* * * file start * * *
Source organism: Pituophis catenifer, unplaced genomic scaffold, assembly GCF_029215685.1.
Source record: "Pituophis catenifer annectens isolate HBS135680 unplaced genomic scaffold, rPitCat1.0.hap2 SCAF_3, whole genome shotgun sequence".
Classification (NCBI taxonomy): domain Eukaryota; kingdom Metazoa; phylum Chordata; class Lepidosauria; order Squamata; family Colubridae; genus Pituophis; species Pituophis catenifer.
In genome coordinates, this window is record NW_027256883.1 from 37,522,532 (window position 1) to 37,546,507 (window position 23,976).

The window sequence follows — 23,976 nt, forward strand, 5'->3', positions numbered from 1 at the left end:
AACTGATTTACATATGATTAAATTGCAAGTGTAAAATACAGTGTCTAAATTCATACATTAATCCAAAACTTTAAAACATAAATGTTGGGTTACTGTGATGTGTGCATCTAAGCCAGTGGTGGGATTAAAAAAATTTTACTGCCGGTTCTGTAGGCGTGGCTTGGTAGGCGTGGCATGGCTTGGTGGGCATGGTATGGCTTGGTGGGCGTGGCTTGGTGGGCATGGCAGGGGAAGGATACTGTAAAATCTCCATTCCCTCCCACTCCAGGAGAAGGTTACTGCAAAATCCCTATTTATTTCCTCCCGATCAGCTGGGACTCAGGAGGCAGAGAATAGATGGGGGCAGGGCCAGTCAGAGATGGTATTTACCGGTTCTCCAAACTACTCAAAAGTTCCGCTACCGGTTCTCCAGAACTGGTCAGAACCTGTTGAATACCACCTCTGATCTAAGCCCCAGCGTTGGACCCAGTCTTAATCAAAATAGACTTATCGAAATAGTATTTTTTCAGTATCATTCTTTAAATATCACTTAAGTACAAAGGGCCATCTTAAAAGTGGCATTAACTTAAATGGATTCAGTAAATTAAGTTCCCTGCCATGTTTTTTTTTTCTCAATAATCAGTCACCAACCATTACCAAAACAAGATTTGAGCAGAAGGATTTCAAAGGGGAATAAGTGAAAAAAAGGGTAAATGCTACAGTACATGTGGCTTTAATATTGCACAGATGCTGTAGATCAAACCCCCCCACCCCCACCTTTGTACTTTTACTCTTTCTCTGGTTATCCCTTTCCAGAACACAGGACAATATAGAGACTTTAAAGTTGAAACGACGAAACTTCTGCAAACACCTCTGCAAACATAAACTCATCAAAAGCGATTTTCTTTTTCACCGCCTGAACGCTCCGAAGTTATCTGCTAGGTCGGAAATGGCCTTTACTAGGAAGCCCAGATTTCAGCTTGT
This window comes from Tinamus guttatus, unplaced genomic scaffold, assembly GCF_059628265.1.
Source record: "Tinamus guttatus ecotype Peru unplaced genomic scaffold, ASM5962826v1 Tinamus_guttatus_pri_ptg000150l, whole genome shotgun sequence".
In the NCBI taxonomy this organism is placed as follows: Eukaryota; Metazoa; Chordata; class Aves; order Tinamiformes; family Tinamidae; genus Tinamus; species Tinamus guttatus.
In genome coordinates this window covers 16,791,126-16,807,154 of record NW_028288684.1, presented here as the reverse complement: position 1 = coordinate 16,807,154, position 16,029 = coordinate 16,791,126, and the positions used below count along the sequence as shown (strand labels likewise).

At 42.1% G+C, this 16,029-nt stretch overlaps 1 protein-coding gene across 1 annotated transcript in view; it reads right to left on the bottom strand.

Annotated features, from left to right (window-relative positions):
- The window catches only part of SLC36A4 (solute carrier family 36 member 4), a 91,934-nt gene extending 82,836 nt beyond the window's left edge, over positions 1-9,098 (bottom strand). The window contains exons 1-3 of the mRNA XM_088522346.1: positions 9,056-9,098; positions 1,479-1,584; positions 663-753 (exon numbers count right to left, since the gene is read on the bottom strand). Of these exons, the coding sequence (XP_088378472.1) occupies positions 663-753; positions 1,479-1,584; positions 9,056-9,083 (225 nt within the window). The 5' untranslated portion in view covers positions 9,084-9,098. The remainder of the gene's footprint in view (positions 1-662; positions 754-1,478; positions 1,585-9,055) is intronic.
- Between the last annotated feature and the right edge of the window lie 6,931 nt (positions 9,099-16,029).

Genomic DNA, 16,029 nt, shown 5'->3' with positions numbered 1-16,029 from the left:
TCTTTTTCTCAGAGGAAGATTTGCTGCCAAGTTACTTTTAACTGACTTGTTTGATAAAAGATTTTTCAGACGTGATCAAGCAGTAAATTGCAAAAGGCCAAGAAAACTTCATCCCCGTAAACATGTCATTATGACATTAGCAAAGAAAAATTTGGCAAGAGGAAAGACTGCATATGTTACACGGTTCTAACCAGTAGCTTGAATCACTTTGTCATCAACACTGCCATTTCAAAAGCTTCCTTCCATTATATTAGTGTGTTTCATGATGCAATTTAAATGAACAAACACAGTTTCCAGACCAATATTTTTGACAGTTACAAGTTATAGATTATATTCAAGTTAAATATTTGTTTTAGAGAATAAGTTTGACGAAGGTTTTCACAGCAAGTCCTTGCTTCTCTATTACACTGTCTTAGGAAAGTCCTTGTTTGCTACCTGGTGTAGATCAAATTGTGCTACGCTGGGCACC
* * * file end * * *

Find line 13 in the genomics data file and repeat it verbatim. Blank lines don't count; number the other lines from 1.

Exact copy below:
- The window catches only part of SLC36A4 (solute carrier family 36 member 4), a 91,934-nt gene extending 82,836 nt beyond the window's left edge, over positions 1-9,098 (bottom strand). The window contains exons 1-3 of the mRNA XM_088522346.1: positions 9,056-9,098; positions 1,479-1,584; positions 663-753 (exon numbers count right to left, since the gene is read on the bottom strand). Of these exons, the coding sequence (XP_088378472.1) occupies positions 663-753; positions 1,479-1,584; positions 9,056-9,083 (225 nt within the window). The 5' untranslated portion in view covers positions 9,084-9,098. The remainder of the gene's footprint in view (positions 1-662; positions 754-1,478; positions 1,585-9,055) is intronic.